The European Union’s MiCA expressly states that hardware or software providers of non-custodial wallets do not fall within the scope of MiCA.[34] “Non-custodial” means that the user (not the service provider) has custody of the crypto asset wallet and therefore controls the private keys needed to deal with the crypto assets on the relevant blockchain. A synonym for this is “self-custody” i.e. the users themselves have custody of their crypto assets.

The principle underlying the statement in MiCA is clear. If a user is given the wherewithal to handle the custody of their crypto assets themselves, they will have custody of their own assets and custody rules should not be imposed on the crypto asset service provider. But this bright line may get blurred when the service provider does more than just provide a user with the self-custodial wallet hardware/software and assists the user in other ways.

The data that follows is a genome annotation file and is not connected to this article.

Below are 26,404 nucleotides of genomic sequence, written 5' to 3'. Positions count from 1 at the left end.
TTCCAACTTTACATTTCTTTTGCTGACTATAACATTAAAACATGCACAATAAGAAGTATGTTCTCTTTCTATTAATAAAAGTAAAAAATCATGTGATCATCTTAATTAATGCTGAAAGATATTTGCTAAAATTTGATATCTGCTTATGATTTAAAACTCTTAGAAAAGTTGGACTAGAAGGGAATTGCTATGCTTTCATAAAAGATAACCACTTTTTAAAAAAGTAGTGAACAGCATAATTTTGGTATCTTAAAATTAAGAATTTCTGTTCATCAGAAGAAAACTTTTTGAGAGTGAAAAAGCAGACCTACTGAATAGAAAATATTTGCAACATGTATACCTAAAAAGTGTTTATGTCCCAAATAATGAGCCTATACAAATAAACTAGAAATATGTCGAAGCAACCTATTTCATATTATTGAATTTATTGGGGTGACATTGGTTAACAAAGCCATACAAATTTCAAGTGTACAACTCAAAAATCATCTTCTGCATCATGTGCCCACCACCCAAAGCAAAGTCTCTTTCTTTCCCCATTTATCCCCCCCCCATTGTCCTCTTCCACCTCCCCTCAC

Sharded private keys or multi-signature wallets

Sharding of private keys is “a process by which a private crypto key is split into several pieces, or shards, rendering each shard useless unless enough are assembled to reconstruct the original key.”[35] A multi-signature wallet is one that requires more than one private key in order to deal with crypto assets accessible via a particular wallet.

Sharding and multi-signature wallet solutions are alternative solutions that require the input of both the user and the service provider to handle the crypto asset private keys in a wallet. Given that a service provider cannot deal with the crypto asset wallet without the active participation of a user, these solutions are akin to self-custodial wallets. This is because the user does not entrust the means of accessing the crypto assets to the service provider. However, regulator concerns about technological arbitrage may need to be addressed. To avoid being regulated as a custodian, the service provider may need to demonstrate that it does not have de facto control of the crypto assets to the exclusion of the user.